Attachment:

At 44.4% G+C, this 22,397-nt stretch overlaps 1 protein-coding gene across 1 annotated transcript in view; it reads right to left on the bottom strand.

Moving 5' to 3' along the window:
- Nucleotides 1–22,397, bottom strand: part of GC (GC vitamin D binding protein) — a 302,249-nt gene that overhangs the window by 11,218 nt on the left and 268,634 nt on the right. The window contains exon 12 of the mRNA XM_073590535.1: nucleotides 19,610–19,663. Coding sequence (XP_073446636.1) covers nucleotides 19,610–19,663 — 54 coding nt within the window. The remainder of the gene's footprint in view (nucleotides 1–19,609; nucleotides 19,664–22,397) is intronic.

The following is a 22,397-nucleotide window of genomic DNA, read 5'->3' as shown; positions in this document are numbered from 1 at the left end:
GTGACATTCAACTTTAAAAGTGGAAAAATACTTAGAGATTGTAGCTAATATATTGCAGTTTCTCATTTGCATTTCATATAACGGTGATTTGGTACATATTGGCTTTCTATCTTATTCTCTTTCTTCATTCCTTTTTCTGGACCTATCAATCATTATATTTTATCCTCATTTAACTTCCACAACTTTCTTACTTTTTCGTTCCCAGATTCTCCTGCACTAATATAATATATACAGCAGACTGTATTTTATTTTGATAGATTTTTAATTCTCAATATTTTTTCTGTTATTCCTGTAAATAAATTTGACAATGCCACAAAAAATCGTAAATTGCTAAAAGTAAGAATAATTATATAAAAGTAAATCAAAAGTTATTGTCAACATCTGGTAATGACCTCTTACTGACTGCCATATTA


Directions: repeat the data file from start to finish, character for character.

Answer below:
At 44.4% G+C, this 22,397-nt stretch overlaps 1 protein-coding gene across 1 annotated transcript in view; it reads right to left on the bottom strand.

Moving 5' to 3' along the window:
- Nucleotides 1–22,397, bottom strand: part of GC (GC vitamin D binding protein) — a 302,249-nt gene that overhangs the window by 11,218 nt on the left and 268,634 nt on the right. The window contains exon 12 of the mRNA XM_073590535.1: nucleotides 19,610–19,663. Coding sequence (XP_073446636.1) covers nucleotides 19,610–19,663 — 54 coding nt within the window. The remainder of the gene's footprint in view (nucleotides 1–19,609; nucleotides 19,664–22,397) is intronic.

The following is a 22,397-nucleotide window of genomic DNA, read 5'->3' as shown; positions in this document are numbered from 1 at the left end:
GTGACATTCAACTTTAAAAGTGGAAAAATACTTAGAGATTGTAGCTAATATATTGCAGTTTCTCATTTGCATTTCATATAACGGTGATTTGGTACATATTGGCTTTCTATCTTATTCTCTTTCTTCATTCCTTTTTCTGGACCTATCAATCATTATATTTTATCCTCATTTAACTTCCACAACTTTCTTACTTTTTCGTTCCCAGATTCTCCTGCACTAATATAATATATACAGCAGACTGTATTTTATTTTGATAGATTTTTAATTCTCAATATTTTTTCTGTTATTCCTGTAAATAAATTTGACAATGCCACAAAAAATCGTAAATTGCTAAAAGTAAGAATAATTATATAAAAGTAAATCAAAAGTTATTGTCAACATCTGGTAATGACCTCTTACTGACTGCCATATTA